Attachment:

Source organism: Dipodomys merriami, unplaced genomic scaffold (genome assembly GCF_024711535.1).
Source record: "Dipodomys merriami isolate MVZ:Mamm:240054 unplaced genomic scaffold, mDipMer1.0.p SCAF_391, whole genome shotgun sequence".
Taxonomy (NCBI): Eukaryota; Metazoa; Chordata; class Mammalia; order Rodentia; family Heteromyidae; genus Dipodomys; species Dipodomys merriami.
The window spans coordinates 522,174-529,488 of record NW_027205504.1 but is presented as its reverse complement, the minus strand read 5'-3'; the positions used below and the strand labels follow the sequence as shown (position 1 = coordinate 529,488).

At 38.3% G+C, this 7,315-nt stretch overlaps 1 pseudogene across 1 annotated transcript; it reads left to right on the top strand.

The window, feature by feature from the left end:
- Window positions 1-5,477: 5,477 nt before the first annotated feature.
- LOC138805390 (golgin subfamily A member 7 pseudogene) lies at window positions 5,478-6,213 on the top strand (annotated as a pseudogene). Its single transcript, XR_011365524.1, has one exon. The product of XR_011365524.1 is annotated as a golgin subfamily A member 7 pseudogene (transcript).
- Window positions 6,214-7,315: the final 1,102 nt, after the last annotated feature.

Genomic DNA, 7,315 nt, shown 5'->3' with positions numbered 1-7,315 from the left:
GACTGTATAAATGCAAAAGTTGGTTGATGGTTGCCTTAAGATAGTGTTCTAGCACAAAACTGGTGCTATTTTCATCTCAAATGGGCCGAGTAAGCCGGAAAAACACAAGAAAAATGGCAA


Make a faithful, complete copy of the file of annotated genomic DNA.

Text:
Source organism: Dipodomys merriami, unplaced genomic scaffold (genome assembly GCF_024711535.1).
Source record: "Dipodomys merriami isolate MVZ:Mamm:240054 unplaced genomic scaffold, mDipMer1.0.p SCAF_391, whole genome shotgun sequence".
Taxonomy (NCBI): Eukaryota; Metazoa; Chordata; class Mammalia; order Rodentia; family Heteromyidae; genus Dipodomys; species Dipodomys merriami.
The window spans coordinates 522,174-529,488 of record NW_027205504.1 but is presented as its reverse complement, the minus strand read 5'-3'; the positions used below and the strand labels follow the sequence as shown (position 1 = coordinate 529,488).

At 38.3% G+C, this 7,315-nt stretch overlaps 1 pseudogene across 1 annotated transcript; it reads left to right on the top strand.

The window, feature by feature from the left end:
- Window positions 1-5,477: 5,477 nt before the first annotated feature.
- LOC138805390 (golgin subfamily A member 7 pseudogene) lies at window positions 5,478-6,213 on the top strand (annotated as a pseudogene). Its single transcript, XR_011365524.1, has one exon. The product of XR_011365524.1 is annotated as a golgin subfamily A member 7 pseudogene (transcript).
- Window positions 6,214-7,315: the final 1,102 nt, after the last annotated feature.

Genomic DNA, 7,315 nt, shown 5'->3' with positions numbered 1-7,315 from the left:
GACTGTATAAATGCAAAAGTTGGTTGATGGTTGCCTTAAGATAGTGTTCTAGCACAAAACTGGTGCTATTTTCATCTCAAATGGGCCGAGTAAGCCGGAAAAACACAAGAAAAATGGCAA